Tey Meadow is an Assistant Professor of Sociology and Studies of Women, Gender and Sexuality. Her scholarship spans the domains of law, politics, the family, sexuality and gender, with a specific focus on the creation and maintenance of social classifications.
Her first book, Raising the Transgender Child: Being Male or Female in the Twenty First Century, is an ethnographic and interview-based study of the first generation of families affirming and facilitating gender nonconformity in children. In it, she offers sociologists a new theory of gender, one that accounts for the intricate ties between personal identities and social institutions. Her previous work examined the operation of legal gender classifications, feminist ethnographic research methods, and the politics of family diversity in post-Apartheid South Africa. Her articles have appeared in Gender & Society, Sexualities, Politics and Society, Contemporary Ethnography and in a number of edited volumes. When not researching, writing or working with students, Tey can typically be found in the company of her one year-old baby, Noa, volunteering with various LGBT organizations, or talking about herself in the third person.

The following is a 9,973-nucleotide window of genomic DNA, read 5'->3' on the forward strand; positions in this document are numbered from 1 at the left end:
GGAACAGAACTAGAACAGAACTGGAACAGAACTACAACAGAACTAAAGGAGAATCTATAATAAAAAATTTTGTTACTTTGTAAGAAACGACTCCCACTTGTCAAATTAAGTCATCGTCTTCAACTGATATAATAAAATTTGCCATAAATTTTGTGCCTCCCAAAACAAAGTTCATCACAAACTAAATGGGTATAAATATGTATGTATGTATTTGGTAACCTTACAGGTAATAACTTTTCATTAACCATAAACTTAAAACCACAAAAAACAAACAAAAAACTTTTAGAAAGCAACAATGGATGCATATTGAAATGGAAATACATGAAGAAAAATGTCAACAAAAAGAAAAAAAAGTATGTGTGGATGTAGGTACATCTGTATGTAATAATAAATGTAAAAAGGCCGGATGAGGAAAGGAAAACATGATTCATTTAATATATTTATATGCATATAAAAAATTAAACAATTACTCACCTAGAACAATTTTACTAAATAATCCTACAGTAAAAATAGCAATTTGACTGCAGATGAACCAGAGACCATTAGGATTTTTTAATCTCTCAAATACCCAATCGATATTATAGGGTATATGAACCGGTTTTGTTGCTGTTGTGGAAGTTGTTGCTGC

Tey holds a JD from Fordham University School of Law and a PhD in Sociology from New York University. Prior to joining Harvard’s faculty, she was a Fund for Reunion-Cotsen Fellow in LGBT Studies in the Society of Fellows at Princeton University.
- Tey Meadow. 2017. “Whose Chosenness Counts? The Always-Already Racialized Discourse of Trans*” Ethnic and Racial Studies, 40(8): 1306-1311
- Tey Meadow. 2018. Trans Kids: Being Gendered in the Twenty-First Century. Berkeley: The University of California Press.
- D’Lane Compton, Tey Meadow and Kristen Schilt Eds. 2018. Other, Please Specify: Queer Methods in Sociology. Berkeley: The University of California Press.